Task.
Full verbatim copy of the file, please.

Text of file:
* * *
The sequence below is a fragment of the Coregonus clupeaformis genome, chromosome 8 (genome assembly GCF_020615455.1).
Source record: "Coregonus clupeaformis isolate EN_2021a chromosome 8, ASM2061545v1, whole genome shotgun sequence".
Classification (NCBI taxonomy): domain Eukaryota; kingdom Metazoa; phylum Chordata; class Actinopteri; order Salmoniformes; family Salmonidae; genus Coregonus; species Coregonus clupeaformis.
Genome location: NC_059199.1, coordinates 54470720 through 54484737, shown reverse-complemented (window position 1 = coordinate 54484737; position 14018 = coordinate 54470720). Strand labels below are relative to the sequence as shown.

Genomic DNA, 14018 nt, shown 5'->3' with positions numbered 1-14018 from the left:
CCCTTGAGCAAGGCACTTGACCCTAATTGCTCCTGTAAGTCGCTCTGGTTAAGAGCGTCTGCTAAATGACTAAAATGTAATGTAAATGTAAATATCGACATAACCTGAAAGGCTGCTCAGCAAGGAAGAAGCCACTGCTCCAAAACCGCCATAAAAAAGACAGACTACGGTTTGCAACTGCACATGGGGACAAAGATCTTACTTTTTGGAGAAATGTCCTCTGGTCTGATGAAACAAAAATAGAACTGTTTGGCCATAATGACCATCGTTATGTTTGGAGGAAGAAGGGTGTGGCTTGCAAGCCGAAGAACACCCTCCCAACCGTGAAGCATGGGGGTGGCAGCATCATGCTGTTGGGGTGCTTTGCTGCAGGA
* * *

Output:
The sequence below is a fragment of the Coregonus clupeaformis genome, chromosome 8 (genome assembly GCF_020615455.1).
Source record: "Coregonus clupeaformis isolate EN_2021a chromosome 8, ASM2061545v1, whole genome shotgun sequence".
Classification (NCBI taxonomy): domain Eukaryota; kingdom Metazoa; phylum Chordata; class Actinopteri; order Salmoniformes; family Salmonidae; genus Coregonus; species Coregonus clupeaformis.
Genome location: NC_059199.1, coordinates 54470720 through 54484737, shown reverse-complemented (window position 1 = coordinate 54484737; position 14018 = coordinate 54470720). Strand labels below are relative to the sequence as shown.

Genomic DNA, 14018 nt, shown 5'->3' with positions numbered 1-14018 from the left:
CCCTTGAGCAAGGCACTTGACCCTAATTGCTCCTGTAAGTCGCTCTGGTTAAGAGCGTCTGCTAAATGACTAAAATGTAATGTAAATGTAAATATCGACATAACCTGAAAGGCTGCTCAGCAAGGAAGAAGCCACTGCTCCAAAACCGCCATAAAAAAGACAGACTACGGTTTGCAACTGCACATGGGGACAAAGATCTTACTTTTTGGAGAAATGTCCTCTGGTCTGATGAAACAAAAATAGAACTGTTTGGCCATAATGACCATCGTTATGTTTGGAGGAAGAAGGGTGTGGCTTGCAAGCCGAAGAACACCCTCCCAACCGTGAAGCATGGGGGTGGCAGCATCATGCTGTTGGGGTGCTTTGCTGCAGGA